Yeah. What drew you to teaching?
I grew up, I did a lot of coaching of like different soccer clinics, hockey clinics. I did private lessons in TaeKwonDo where I like taught people how to fight or do their patterns and stuff like that. I just enjoyed teaching people. And at school I liked tutoring people that didn’t know what was going on in different subject. Like I just liked just helping people learn a skill. My mom worked in a school. One of my sisters is a teacher also. So I just think it was in the family. And then the hours are also very good because you know, I’m not working nine to five, I’m working like eight to 2:30, three o’clock. So it still allows me to get a good chunk of my evening. So the scheduling hasn’t really changed for me since I was little it’s literally still school and train. And then now it’s teaching and train. So it’s a schedule that I’ve kind of just learned to work with. So I think that helps me a lot, cause I’m a very like routine type person. Like I don’t need a bunch of different stuff every day. So I think the routine works well and I enjoy teaching. Like I I’m in my sixth year, I think now.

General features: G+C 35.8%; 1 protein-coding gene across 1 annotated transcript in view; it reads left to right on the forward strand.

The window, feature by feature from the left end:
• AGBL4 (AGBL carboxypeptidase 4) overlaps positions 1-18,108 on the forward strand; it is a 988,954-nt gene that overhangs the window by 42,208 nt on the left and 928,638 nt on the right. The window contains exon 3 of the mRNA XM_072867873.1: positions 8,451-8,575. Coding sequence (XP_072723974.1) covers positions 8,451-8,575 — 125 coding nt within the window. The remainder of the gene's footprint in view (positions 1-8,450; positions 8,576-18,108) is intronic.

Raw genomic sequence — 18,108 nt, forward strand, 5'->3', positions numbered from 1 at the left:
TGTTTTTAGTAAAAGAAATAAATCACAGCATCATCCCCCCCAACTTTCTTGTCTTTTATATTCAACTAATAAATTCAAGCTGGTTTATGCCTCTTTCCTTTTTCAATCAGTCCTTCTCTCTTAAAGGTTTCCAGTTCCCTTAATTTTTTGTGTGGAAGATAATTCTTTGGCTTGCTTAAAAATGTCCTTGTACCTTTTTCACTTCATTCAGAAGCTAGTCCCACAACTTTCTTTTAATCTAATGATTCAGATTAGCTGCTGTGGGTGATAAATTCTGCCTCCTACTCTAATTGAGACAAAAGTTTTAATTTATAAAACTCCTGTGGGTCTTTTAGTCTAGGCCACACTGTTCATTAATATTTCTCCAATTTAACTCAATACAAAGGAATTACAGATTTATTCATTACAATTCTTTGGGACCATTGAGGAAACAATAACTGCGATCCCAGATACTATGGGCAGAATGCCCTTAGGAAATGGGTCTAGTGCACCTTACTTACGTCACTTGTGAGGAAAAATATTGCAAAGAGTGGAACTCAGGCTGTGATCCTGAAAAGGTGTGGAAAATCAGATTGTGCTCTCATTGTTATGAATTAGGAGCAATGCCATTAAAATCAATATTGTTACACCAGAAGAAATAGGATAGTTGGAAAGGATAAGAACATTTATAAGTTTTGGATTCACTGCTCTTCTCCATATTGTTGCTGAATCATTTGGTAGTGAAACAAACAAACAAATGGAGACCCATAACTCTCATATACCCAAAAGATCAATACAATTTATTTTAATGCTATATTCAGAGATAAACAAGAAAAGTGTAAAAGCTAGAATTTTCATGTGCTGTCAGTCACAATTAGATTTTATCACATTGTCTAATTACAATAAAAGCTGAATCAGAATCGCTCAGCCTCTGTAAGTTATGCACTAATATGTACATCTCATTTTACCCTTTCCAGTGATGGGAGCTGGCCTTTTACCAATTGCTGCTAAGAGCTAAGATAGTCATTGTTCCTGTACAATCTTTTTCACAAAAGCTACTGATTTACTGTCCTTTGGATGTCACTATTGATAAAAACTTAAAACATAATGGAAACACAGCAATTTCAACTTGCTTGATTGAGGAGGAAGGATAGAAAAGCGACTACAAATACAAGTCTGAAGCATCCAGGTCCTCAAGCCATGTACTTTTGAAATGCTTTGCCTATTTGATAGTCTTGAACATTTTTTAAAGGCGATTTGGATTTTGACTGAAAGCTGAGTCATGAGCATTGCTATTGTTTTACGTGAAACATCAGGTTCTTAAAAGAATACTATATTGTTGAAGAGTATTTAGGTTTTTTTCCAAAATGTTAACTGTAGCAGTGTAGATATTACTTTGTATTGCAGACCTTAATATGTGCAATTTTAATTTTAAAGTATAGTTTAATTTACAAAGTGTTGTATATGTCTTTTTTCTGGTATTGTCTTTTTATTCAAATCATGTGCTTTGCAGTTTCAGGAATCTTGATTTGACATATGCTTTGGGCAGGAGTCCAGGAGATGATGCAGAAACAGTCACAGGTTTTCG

What do your kids think about what you do? Not only with CrossFit, but with all the other sports that you play?
They know I do sports and stuff like that, but like, let’s say in physical education, like I never participate in the class. It’s not for me. It’s for them. Like, I will never take the spot of a kid in PE like that’s not my job. And that was a big pet peeve of mine. Like as if I see different teachers, like you’re not there to show off. So I try not to talk too much about that part, but some of my kids follow me on social media, so they know what’s happening in my life. So they’ll ask me about it, but they think it’s cool. I’ve had my whole school goal to one of my hockey games before in the playoffs.
So that was really cool. They took a few buses, filled up one whole section in the stands. So that was cool. We have a CrossFit gym that I’ve actually got affiliated at the gym at the school now called CrossFit Gage. I did that last year. So we moved into a new facility, so they gave me the budget for the fitness room and I was like, you’re giving me the budget. Like I get to pick what goes into this room? And they’re like, yeah, we trust you. I was like, OK, let’s do this. It’s not a huge room at all. Like I teach at a very small French high school. But you know, there’s a rig, there’s one assault bike, a couple rowers, skierg. Just everything that you see in a regular gym, like there’s weights, there’s wall balls, boxes; it’s a CrossFit gym.